It’s amazing what stay-at-home dads can get done in the brief window between naptime, folding the laundry and making dinner. Neighbors Tim Moore and Chris Knowles have spent the past three months collectively caring for five kids under the age of four years old and getting ready to embark on Pie Hole, their Australian meat pie food truck.
“Aussie meat pies are kind of like an American version of a pot pie, but a million times better,” Mary Moore, Tim’s wife and partner in the business, says.
The Moores and Knowles (Chris’ wife Laura is also a partner) are also busy planning Pie Fest – a street festival to officially launch their business on Saturday, October 11, from 4 to 7 p.m. at 58th and Holmes. They’ll have face-painting for the kids, beer for the adults and free samples of their meat pies.
“We wanted to introduce Kansas City to Aussie meat pies,” Moore says. “It’s this real hearty, comfort-y food. There’s this doughy crust on the bottom filled with meat and cheese and gravy and awesome. And then this flaky, puff pastry shell on top.”
Unexpectedly, meat pies are close to becoming a trend in Kansas City. In March, Sporting Kansas City introduced meat pies at Sporting Park. Chris Knowles is known in their Brookside neighborhood for the traditional savory dinner from his native Australia. They were always just a way for him to be neighborly. But when he was laid off in March from the finance industry — Tim Moore had been laid off in January from the medical sales world — those pies suddenly seemed like a business opportunity.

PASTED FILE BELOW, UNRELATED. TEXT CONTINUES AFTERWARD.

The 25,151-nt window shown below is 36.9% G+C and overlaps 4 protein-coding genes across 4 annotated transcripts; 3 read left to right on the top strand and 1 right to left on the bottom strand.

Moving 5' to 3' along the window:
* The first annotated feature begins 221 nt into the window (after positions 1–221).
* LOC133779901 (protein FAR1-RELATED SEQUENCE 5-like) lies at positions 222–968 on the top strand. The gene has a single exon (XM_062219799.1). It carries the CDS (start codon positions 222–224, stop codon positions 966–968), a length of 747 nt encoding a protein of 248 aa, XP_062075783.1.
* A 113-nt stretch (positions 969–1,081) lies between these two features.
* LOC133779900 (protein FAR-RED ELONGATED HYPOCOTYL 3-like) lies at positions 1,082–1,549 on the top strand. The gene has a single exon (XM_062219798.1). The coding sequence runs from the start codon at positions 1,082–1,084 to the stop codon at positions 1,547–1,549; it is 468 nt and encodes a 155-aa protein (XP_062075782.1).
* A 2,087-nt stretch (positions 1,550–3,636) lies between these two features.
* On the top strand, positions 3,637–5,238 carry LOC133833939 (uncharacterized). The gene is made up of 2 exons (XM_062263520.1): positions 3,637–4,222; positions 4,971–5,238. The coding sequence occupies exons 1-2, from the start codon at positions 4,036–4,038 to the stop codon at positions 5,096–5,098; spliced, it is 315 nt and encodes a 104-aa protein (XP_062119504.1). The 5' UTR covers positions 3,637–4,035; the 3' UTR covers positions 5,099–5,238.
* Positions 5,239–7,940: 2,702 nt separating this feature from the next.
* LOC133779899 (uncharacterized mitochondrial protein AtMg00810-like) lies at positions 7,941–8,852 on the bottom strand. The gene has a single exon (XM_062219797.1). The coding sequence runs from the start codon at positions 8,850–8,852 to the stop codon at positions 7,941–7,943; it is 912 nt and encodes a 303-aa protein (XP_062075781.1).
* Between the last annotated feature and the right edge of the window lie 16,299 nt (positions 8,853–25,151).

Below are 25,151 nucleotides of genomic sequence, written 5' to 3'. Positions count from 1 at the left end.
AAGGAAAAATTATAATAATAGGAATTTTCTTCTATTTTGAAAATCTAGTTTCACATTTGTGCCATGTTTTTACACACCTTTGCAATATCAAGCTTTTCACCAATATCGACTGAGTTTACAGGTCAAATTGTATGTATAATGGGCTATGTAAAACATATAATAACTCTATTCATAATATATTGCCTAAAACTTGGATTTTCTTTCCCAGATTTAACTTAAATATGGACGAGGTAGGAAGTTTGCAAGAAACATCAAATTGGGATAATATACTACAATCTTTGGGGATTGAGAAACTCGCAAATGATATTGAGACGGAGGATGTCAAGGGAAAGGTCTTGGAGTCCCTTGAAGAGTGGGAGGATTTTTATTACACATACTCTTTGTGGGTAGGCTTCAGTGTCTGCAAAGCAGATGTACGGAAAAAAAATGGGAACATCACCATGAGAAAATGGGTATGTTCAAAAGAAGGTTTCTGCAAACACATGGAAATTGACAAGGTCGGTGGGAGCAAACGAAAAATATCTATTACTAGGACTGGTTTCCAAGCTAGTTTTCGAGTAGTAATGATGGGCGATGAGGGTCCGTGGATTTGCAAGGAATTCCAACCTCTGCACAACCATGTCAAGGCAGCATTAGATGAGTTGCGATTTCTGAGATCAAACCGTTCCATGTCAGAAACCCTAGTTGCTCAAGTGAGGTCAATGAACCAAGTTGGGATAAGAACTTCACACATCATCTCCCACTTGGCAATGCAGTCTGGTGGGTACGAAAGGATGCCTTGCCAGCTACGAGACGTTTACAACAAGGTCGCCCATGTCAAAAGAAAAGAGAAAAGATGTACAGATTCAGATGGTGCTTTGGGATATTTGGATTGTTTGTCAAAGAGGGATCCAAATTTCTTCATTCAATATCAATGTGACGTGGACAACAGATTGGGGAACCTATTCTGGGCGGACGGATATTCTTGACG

As Mary Moore tells it, the two couples were joking around one night about starting a food truck. But the more they talked, the less it seemed like a joke. Over the past three months, they developed a business plan, designed their logo, found a commissary at Rosedale Congregational Church in Kansas City, Kansas, and purchased a 1978 Ford truck on eBay.
“The boys drove 40 hours straight to Las Vegas over Labor Day weekend so that they could be back in time for their wives to go to work on Monday,” Moore says.
The menu will have three meat pies. The Swagger Daddy is a steak, mushroom, onion and gravy pie that also comes in a pint-sized version known as the Eddie (all of the menu items are named for the family’s children). The Choopercabra is pork shoulder, green chile, tomato, onion and gravy (the Teddy is the smaller version). And the Mojo is a steak, bacon, cheese and gravy pie. They’ll also serve Kettle chips, soda (glass bottles of Mexican Coca-Cola) and water.
“You need a fork and the pan is basically your plate,” Moore says. “We serve them in paper bags we call pouches, a nod to Chris’ homeland.”
The meat – pork shoulder or beef – is first cooked in a slow cooker or pressure cooker until its fork tender. Then it’s piled inside a pan lined with pie dough. The other components are added before the dough is topped with a layer of puff pastry. It then goes into the oven for 60 minutes.
“I think of fall weather where you just want something warm and super filling,” Moore says. “It’s like a Thanksgiving meal in the palm of your hand.”[Image via Facebook: Pie Hole]